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BechukoseiIn this week's parashah, we read the terrifying tochachah, the words of rebuke, with which Hashem warns of the frightening consequences of not following in the ways of the Torah and obeying her commandments. As we have discussed several times before, every good parent knows that with love alone, offering only rewards for compliance, one cannot assure that his child will behave properly. There must also be the balance of fear, the concern for punishment (within the proper limits, of course), which will help the boy or girl choose properly. The Torah says: "If you behave casually with Me and refuse to heed Me, then I shall lay a further blow upon you -- seven ways, like your sins" (Vayikra 26:21).
In Hebrew, the word "keri," which is translated here as "casually" is also the source of the word "mikreh," which means "by chance." The concept of "mikreh" is the antithesis of one of the main foundations of Judaism, "Hashgocho Peratis," Divine Providence. Consequently, commentators explain that the tochachah is brought about when Jews believe that that which befalls them is merely "by chance" and not as a direct result of Divine Intervention.
A Jew must believe that everything he experiences, whether good or bad, is the result of something he did right or wrong. Nothing is by chance; it is either a reward or a punishment from Hashem. If one finds himself suffering, he should examine his ways and find the cause which brought this pain upon him. When he makes amends, he can be sure that the situation will improve.
And one should strengthen this basic belief by paying attention and noticing Hashgocho Peratis whenever it is manifested. Rather than comment, "what a coincidence," a Torah true Jew will say, "what Hashgocho." As he recognizes more and more that Hashem is directly involved in running this world's state of affairs, he will come to realize that Hashem is directly involved in his own life too. Then he will respond properly to those incidents which affect him and he will be truly happy in this world and in the World-to-Come.
The following story is recorded in the new masterpiece, "The Legacy of Maran Rav Aharon Kotler," written by Rabbi Yitzchok Dershowitz and published by Feldheim.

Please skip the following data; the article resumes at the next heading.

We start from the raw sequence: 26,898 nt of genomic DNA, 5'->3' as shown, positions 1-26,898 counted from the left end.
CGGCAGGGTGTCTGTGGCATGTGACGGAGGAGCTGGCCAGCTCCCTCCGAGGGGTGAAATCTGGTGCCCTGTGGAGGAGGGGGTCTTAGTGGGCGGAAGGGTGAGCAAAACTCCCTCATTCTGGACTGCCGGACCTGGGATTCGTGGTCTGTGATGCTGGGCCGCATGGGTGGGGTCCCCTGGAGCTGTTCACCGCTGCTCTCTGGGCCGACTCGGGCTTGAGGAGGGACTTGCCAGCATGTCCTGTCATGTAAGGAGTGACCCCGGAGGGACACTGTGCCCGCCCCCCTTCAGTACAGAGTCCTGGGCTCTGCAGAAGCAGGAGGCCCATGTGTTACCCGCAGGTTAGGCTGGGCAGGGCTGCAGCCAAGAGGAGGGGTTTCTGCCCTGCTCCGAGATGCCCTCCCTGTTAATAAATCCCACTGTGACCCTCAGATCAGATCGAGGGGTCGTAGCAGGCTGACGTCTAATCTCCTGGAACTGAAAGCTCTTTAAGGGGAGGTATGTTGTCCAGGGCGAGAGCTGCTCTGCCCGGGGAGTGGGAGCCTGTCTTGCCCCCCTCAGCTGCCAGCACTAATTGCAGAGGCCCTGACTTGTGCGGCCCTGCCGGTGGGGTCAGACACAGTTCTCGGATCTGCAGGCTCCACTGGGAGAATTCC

When Rav Shneur Kotler z"l was a boy, in the summer of 1937, he suffered an attack of severe abdominal pain. Since the local doctor in Kletsk was away at the time, a military doctor was summoned instead. He diagnosed the condition as acute appendicitis, requiring immediate surgery.
Reb Aharon ztvk"l and the Rebbetzin took their son on a train to Vilna, a five hour journey, where a qualified surgeon would perform the operation. The Rosh Yeshiva had reserved a sleeper compartment so that Reb Shneur would be able to lie down during the trip while holding an ice pack to the distressed area. However, when they tried to enter their compartment, they simply could not open the door.
Others tried to open the door too, but it simply would not budge. They noticed that the next compartment had two beds and one was unoccupied. Having no alternative, they laid Reb Shneur down on the empty bed and quietly left the room. Reb Aharon then tried the door of his reserved compartment once again and this time he had not the slightest trouble opening it! However, he left his son to rest where he had already been placed.
The occupant of the other bed was a famous Jewish-Polish attorney named Tchernikov. Upon awakening, he protested the presence of his uninvited guest. However, upon learning of the boy's situation he asked why they were taking him to Vilna, which was so far away, and not to Baranovitch which was only half an hour away. When they explained to him that they had not been successful in getting an appointment with the surgeon of Baranovitch, he said that at the next ten minute train stop he would phone and try to arrange for surgery there. Sure enough, as soon as the train stopped he rushed out and returned shortly with the good news that the doctor was waiting for them.
Reb Shneur was rushed to the doctor who operated on him and in a short while he was fully recovered, baruch Hashem.
Subsequently, Reb Aharon sent Tchernikov a letter in which he wrote: "There really is no way that I can adequately thank you for saving my son's life. There is, however, one thing I can do for you which can be immensely beneficial and that is to point out and thus help you be more aware of the clear Hashgochas Hashem that you yourself were part of - that you saw with your own eyes!"
Shema Yisrael Torah Network